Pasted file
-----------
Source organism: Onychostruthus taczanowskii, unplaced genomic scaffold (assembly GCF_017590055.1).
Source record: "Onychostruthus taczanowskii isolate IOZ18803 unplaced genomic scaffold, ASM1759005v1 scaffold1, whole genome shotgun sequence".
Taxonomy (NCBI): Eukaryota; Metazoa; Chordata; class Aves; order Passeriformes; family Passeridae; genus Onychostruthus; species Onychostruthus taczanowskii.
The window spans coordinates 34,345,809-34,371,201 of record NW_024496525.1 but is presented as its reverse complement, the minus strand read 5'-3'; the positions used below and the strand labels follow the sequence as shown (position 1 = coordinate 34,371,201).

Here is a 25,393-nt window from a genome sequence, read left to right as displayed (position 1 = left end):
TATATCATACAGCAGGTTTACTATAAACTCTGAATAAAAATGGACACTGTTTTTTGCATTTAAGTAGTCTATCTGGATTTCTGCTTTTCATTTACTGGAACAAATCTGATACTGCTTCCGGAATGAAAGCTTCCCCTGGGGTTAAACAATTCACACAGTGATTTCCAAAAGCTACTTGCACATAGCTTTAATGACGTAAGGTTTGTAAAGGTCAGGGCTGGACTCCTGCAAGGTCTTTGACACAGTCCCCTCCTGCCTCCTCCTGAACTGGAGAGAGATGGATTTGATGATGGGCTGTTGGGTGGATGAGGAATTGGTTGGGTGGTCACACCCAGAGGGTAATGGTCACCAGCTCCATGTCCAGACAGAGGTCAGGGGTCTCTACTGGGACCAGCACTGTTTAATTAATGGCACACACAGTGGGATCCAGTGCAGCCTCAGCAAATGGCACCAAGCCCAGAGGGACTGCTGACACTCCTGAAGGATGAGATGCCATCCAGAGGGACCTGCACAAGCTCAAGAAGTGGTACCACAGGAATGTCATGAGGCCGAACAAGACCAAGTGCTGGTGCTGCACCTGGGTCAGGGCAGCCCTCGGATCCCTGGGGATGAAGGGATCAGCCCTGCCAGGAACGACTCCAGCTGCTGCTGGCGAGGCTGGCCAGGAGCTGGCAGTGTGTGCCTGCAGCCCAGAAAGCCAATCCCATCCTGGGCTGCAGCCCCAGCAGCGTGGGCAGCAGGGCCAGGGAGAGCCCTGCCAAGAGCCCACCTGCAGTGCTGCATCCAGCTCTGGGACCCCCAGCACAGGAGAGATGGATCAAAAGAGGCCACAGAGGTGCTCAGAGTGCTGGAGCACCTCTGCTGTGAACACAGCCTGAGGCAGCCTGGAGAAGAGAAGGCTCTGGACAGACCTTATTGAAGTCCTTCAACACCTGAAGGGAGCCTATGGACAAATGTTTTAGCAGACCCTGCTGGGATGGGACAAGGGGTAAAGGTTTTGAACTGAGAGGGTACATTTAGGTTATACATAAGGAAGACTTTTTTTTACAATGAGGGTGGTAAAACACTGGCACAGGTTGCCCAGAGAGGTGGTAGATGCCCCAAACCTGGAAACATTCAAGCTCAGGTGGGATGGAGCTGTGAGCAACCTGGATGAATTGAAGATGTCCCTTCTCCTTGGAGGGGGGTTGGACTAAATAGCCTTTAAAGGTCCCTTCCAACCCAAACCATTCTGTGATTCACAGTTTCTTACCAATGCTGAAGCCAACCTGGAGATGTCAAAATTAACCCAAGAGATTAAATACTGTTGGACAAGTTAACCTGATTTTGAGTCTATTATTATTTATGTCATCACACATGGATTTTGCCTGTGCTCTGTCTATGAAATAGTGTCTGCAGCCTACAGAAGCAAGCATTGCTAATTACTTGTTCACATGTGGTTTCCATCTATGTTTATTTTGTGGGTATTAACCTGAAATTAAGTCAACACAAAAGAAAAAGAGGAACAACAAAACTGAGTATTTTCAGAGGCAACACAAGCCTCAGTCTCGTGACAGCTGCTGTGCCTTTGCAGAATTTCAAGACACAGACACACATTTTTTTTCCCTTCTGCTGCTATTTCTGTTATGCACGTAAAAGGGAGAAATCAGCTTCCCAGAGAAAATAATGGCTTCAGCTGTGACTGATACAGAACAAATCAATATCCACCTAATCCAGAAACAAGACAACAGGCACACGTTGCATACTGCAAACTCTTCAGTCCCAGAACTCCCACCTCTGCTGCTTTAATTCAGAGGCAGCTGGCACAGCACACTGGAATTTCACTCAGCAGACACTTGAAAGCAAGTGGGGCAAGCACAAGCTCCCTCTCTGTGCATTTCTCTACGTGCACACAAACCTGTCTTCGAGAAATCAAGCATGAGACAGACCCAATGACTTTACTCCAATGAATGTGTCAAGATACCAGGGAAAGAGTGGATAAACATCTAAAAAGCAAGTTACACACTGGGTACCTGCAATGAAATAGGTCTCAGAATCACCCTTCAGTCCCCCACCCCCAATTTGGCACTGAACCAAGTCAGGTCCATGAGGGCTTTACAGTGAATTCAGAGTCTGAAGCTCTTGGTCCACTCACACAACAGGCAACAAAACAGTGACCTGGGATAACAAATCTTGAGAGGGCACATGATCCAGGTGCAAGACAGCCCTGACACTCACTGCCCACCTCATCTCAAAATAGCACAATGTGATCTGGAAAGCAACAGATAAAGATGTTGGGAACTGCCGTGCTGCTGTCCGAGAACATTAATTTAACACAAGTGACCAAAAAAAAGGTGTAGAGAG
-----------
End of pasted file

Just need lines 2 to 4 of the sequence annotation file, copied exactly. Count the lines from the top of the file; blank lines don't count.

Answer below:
Source record: "Onychostruthus taczanowskii isolate IOZ18803 unplaced genomic scaffold, ASM1759005v1 scaffold1, whole genome shotgun sequence".
Taxonomy (NCBI): Eukaryota; Metazoa; Chordata; class Aves; order Passeriformes; family Passeridae; genus Onychostruthus; species Onychostruthus taczanowskii.
The window spans coordinates 34,345,809-34,371,201 of record NW_024496525.1 but is presented as its reverse complement, the minus strand read 5'-3'; the positions used below and the strand labels follow the sequence as shown (position 1 = coordinate 34,371,201).